You use up to three of your party members when you battle – something of a staple. However you mostly control the battle by initiating Paradigm Shifts. You can shift any time you want and put your team into different stances. These stances act similarly to jobs or roles from older games in the series.
For example a Ravager is like a mage or more specifically a black-mage from previous Final Fantasy games. The Medic a healer or white-mage if you prefer. Each character is more suited to certain roles an should be used accordingly. You can create up to 6 “decks” or configurations of these roles that you are free to switch between in battle. For example, you could have 2 Ravagers and a Medic as one of your decks to deal damage whilst healing your team at the same time.
You can only give specific orders to your party leader. The other two will be controlled by AI and will perform the “best” options for you at all time. Always trying to support the actions you make. It does admirably well – but a little control out of battle to program them yourself would have been an awesome feature.
The game uses the basic ATB system that has been used since Final Fantasy IV (thank you Wikipedia). The battle timer never really stops and all actions are played out using a hidden timer. The main change this time is that you can chain up to 6 actions through the use of multiple ATB gauges. Each action you make costs a certain number of ATB gauges and you can string together as many moves as your current limit will allow. This is where the auto-battle command comes in handy as you don’t want to press attack, attack, attack every time you need to attack again. You can also repeat any previously manually entered string f the auto isn’t up to scratch. This is all trickle fed to you piece by piece so it never really overwhelms you. When you finally do gain all of your abilities the game really starts to test you. Many of the later enemies are enormous and if you haven’t got the hang of fighting by the time you reach Chapter 11 you might struggle to get any further. The later bosses have millions of HP and can only be taken down with careful use of the stagger system. This is a system of giving you improved damage if you can keep a chain of attacks going and is best explained by playing the game for yourself.
The last streamlined feature is one of questionable use. There are no towns to speak of nor the minor side-quests they bring. There is a definite lack of role-playing in this regard, but within the tale that is told here there is little room for such things. The development team have come out and said that the couldn’t bring the quality demanded by the rest of the game to the traditional explorable town so they were cut.
The chapters are quite varied in what you experience and you control various specific teams and learn new battle tricks as you go along. This culminates at Chapter 10 with you finally being able to choose your own team and pilot your own destiny. From then on – it’s all gravy. Up to that point the game keeps you on your toes switching up your team mates and thus the available roles. You get to play from multiple perspectives when the team is broken up for various reasons. However the game is held up somewhat by the plot which can leave you feeling like you are in a very long tutorial section. it is a shame that a few of the earlier chapters were not a little shorter but if you stick with it you are more than rewarded. Each chapter is perceivable better than the last (except maybe Chapter 4) and you really feel your party grow in strength. You can forgive any annoying personality traits when you see the characters in battle – they really redeem themselves.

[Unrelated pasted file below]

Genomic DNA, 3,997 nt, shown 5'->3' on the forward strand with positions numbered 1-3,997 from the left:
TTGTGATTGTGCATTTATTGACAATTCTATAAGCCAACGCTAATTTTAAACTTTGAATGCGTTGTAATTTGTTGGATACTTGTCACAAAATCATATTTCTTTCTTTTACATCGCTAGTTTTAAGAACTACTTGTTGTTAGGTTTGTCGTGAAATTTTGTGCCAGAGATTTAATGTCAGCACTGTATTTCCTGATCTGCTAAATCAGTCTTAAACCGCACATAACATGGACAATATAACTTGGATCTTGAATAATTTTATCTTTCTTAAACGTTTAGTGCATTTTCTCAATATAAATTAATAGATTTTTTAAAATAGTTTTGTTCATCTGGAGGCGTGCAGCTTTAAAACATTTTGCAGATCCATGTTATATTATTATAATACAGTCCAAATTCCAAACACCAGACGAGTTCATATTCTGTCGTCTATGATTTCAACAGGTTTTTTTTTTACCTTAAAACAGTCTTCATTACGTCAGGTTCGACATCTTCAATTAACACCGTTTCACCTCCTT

The inventory system is bloated with components. These are used to upgrade your weapons and accessories via a convoluted system that is one of the weaker aspects of the game. You could delve a lot of time into using each component to it’s best but there is so much variety that it detracts from the other user-friendly improvements to the genre. I looked up a quick guide on the matter on GameFAQs that sorted me out. If this section bogs you down I suggest you check this out too. If you have the time to invest in it though I imagine discovering the best cocktails will be extremely rewarding. In general the system allows you to improve the effects of your existing equipment and eventually allows you to transform maxed-out items into something completely new.
You also end the game with a huge number of accessories although they mostly have there uses. There are some tools in place to make managing your inventory easier but I would have appreciated a few more. For example creating groups or marking stuff as “unwanted for now” to make browsing easier. As long as you make sure you have accessories equipped to your current team you will be fine. I completed the game without upgrading a significant deal. I also managed to get by without any real grinding – only stopping to repeat a few battles that seeming very profitable. Most of the messing about with the system seems best left until you have completed the main story.
So should you buy this game? If you want to love this game you eventually will. However an entrance exam is required to get to the real meat so if you don’t have time for this sort of time to invest you should maybe give it a miss. If you plan to play it in small bits over a long time then I would recommend trying to complete a Chapter a sitting until you get to Chapter 11.
When it comes to scoring I’m going to rate it based on it’s peers. I would never buy a Gran Tourismo game even if it got 10/10. If you wouldn’t buy a Final Fantasy game for the same reason it doesn’t mean it’s any worse a game.
A special mention needs to be made of Piggyback. They have published yet another fantastic guide. I’m not generally a fan of BradyGames Guides books but Piggyback have never failed to impress me.
I plan to use this book extensively as I level-up my party and defeat all of the huge monsters waiting for me in the post-game. There is a fantastic walkthrough of the whole story if you find yourself stuck or are clamouring for a perfect play-through. It can also help with the fundamentals of all of the games systems and acts as a fantastic reference book for those that have mastered the game.
I always like to get a book like this for a game I invest a lot of time into. Some of the best features or items can be well hidden and although I love spreadsheets and table of numbers I don’t always want to compile them myself. This is were these books come in for me. I can also continue to immerse myself in the game without actually playing it. Heaven.
RETROspective REviews is a new series where I will be taking a look back at the games of the recent past that might deserve another look. Next up from me is Blur.